Treasury Cabinet Secretary (CS) Njuguna Ndung’u now says the depreciation of the Kenyan shilling against the dollar cannot be controlled.
Speaking on Spice FM on Wednesday, November 29, Ndung’u said that the Kenyan shilling is just adjusting to its real value.
“I have seen some papers say a free fall exchange rate is bad as the currency is depreciating. No, it is not bad for the currency to depreciate, it is adjusting to its true value,” said Ndung’u.
According to the CS, the normal exchange rate is an automatic stabilizer which moves to equilibrate the economy.
However, instead of allowing the exchange rate to adjust itself naturally, the holders of office before him managed the exchange rate.
This in return caused a misalignment of the exchange rate and created a parallel market reducing the flow of foreign currency into the Central Bank of Kenya (CBK).
He claimed that the Jubilee regime invested more in infrastructure projects which in the process affected the non-tradable sector as they could not be traded internationally.
“We went through a period of managed exchange rate and when you go through it you cannot intervene in terms of the market process. We were heavily investing in infrastructure projects in the process affecting the non-tradable sector,” he said.
According to him, the prices of non-tradable projects were rising and at the time the exchange rate was being managed making it hard for the exchange rate to align itself according to the country’s current economic state.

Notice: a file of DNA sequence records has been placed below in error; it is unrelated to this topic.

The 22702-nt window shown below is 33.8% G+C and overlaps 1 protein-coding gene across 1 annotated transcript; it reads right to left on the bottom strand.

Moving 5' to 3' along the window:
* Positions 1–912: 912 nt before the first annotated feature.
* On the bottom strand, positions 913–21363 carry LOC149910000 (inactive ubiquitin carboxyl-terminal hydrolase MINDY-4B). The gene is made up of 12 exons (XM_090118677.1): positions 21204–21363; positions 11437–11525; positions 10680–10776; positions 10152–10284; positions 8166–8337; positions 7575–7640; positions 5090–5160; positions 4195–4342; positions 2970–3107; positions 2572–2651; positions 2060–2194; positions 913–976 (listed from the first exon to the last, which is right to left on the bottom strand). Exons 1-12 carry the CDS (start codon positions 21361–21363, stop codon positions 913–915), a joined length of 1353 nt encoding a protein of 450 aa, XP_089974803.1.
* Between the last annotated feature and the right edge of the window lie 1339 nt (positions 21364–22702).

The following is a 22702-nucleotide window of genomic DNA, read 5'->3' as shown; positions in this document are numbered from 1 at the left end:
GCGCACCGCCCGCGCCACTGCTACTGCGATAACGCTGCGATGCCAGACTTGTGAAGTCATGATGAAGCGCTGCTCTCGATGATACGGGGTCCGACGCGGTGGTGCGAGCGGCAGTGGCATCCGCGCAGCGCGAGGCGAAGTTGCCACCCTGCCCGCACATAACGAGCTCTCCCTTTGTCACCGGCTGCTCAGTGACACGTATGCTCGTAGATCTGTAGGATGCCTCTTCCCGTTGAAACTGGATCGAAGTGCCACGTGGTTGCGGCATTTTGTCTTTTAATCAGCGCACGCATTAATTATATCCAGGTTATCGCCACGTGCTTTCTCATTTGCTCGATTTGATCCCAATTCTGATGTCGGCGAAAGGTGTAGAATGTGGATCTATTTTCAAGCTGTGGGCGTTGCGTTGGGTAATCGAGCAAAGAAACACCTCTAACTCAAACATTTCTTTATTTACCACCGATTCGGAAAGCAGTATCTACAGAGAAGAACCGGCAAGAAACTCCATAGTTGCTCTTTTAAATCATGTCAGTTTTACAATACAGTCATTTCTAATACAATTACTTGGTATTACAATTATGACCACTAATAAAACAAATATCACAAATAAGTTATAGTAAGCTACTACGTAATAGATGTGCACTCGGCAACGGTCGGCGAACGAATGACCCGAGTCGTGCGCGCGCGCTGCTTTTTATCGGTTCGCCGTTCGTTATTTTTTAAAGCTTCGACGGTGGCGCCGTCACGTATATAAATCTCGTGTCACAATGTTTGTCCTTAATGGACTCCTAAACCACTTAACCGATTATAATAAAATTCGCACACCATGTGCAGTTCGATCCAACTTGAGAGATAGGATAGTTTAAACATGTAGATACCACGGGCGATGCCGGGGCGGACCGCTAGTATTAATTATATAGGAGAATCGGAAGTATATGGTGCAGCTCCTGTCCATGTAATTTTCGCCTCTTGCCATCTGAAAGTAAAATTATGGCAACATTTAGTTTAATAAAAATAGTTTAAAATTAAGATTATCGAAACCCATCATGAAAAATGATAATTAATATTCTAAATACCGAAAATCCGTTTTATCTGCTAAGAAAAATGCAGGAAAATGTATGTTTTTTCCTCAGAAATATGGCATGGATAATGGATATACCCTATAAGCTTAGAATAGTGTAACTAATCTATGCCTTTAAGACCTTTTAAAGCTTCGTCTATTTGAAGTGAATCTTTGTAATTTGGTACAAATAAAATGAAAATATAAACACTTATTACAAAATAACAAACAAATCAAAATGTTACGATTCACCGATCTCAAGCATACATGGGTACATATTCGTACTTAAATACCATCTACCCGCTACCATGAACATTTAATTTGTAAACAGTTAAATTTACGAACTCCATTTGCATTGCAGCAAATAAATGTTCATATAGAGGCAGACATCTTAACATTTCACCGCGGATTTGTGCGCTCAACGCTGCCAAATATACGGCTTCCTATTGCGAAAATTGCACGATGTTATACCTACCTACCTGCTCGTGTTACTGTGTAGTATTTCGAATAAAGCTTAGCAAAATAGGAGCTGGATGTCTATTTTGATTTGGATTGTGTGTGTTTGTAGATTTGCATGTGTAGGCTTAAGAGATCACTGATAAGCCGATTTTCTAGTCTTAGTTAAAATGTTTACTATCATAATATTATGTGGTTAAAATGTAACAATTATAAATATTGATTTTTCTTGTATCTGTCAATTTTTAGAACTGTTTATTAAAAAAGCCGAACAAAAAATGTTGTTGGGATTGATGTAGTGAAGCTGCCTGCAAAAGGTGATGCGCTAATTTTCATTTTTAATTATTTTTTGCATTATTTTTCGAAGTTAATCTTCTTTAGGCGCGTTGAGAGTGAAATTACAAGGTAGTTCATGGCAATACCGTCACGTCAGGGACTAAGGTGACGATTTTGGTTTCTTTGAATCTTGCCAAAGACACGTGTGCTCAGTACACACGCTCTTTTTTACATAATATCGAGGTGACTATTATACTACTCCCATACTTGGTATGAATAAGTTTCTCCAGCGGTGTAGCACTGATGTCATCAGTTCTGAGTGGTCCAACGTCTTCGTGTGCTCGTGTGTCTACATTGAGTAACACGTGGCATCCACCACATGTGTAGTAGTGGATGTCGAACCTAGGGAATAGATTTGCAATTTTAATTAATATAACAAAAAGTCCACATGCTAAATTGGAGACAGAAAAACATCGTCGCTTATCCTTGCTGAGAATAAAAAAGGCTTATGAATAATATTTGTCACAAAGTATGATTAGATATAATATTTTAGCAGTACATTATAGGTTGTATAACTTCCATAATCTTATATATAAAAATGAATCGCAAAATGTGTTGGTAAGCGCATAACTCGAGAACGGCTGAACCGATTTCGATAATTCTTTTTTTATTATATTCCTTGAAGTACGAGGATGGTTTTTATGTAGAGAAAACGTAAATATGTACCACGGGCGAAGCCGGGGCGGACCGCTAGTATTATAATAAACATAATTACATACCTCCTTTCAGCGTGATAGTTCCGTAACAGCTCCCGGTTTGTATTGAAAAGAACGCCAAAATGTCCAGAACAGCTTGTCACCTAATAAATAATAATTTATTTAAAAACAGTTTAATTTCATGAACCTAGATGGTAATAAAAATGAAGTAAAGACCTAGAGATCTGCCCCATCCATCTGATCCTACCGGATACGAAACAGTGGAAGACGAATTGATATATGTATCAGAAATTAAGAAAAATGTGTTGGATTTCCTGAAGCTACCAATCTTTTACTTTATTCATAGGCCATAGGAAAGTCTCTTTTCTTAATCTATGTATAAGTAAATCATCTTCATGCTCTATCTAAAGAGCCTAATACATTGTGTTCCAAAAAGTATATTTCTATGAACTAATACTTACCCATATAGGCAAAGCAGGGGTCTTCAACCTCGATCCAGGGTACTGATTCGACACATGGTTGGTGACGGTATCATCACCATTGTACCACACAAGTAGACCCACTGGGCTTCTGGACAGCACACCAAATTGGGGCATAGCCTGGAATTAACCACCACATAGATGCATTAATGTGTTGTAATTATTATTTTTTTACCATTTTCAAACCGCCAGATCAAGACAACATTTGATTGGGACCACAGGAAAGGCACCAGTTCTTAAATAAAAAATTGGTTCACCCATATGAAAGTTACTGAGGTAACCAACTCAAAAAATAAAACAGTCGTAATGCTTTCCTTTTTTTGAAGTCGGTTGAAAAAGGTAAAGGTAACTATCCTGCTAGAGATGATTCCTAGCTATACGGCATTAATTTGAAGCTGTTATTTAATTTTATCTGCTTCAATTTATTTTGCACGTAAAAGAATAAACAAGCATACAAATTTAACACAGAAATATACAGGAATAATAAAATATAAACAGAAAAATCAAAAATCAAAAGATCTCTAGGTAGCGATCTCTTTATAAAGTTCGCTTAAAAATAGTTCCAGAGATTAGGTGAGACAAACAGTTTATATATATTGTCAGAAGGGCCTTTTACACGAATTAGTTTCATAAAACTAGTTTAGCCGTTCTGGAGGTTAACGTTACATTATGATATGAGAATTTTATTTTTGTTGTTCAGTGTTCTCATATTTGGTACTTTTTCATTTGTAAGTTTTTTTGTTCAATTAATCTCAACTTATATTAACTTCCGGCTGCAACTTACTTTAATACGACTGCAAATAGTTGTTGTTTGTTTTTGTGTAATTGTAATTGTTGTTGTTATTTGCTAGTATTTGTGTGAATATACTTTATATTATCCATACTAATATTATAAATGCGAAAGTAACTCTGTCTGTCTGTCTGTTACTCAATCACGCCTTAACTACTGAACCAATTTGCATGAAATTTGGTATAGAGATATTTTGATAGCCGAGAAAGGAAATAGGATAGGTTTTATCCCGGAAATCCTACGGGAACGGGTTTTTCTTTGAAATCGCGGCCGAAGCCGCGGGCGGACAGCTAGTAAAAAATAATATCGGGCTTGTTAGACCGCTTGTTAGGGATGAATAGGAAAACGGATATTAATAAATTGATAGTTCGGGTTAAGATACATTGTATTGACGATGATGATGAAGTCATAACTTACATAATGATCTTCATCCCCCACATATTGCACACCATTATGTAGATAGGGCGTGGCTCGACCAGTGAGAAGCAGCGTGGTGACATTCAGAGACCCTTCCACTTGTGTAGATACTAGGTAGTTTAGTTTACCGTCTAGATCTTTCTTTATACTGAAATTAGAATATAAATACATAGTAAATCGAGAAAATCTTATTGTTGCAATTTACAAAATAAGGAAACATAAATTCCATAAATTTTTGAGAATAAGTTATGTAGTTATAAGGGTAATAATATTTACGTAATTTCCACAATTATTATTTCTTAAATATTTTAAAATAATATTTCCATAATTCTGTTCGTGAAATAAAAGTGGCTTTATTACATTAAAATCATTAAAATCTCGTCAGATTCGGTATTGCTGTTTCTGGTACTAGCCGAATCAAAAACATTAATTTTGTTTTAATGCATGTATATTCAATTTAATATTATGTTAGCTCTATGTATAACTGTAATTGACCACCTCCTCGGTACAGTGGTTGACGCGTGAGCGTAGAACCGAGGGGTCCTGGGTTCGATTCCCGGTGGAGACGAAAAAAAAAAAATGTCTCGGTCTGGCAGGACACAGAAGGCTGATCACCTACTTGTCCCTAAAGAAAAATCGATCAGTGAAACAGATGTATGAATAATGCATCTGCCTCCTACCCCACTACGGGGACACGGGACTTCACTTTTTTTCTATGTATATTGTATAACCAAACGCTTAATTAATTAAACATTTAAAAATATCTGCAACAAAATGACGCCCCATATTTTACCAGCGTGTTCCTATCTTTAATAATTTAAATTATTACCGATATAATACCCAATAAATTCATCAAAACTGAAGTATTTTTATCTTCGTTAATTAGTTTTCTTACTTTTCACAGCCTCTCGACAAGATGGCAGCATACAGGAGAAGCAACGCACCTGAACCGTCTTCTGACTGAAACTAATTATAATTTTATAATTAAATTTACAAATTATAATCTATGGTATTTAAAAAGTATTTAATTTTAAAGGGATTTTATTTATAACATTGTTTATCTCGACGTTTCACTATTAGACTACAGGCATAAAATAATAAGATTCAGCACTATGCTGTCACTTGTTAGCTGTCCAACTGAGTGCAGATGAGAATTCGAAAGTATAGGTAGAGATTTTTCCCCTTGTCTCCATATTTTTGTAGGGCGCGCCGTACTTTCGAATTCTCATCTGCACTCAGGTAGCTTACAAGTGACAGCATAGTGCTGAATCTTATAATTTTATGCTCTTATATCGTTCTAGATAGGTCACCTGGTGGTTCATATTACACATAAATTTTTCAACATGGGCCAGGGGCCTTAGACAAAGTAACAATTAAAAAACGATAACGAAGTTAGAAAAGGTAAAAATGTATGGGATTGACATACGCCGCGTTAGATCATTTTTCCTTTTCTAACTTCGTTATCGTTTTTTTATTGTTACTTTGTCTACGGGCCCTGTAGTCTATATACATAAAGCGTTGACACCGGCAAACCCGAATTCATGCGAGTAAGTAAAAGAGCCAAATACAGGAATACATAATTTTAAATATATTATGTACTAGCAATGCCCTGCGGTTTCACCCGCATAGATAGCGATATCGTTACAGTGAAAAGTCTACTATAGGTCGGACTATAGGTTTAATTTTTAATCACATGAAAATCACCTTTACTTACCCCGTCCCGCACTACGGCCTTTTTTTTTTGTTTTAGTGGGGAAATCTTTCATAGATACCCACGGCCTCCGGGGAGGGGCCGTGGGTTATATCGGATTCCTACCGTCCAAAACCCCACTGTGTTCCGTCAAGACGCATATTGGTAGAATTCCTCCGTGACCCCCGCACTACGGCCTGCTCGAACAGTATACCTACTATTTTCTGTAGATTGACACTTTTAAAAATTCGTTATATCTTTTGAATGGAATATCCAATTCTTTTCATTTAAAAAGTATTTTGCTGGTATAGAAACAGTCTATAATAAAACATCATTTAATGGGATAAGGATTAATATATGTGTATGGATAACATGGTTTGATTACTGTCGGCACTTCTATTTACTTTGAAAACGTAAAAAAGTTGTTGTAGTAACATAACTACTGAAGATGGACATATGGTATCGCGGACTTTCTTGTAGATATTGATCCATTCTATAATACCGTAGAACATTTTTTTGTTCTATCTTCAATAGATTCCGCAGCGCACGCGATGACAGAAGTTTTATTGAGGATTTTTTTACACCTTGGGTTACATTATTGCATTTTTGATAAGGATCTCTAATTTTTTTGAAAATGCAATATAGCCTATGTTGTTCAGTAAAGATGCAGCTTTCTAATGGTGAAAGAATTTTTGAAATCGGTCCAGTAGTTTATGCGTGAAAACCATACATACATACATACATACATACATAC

In October, data by CBK showed that the shilling had reached a historic low with an average exchange rate of 149.78 against the dollar.
A spot check by The Standard shows that several major banks had set their selling price for the dollar between Sh155 and Sh157 per unit while the buying price ranged from Sh151 to Sh148.
This according to the CS is happening because the normal exchange rate must move to an equilibrium as the market is only supposed to be regulated and not managed or interfered with.
This means the shilling will continue to depreciate if need be until it reaches its true value.
However, Ndung’u says things are slowly coming to normalcy as the government is working to ensure the shilling is floating and the country’s capital account is still liberalized.
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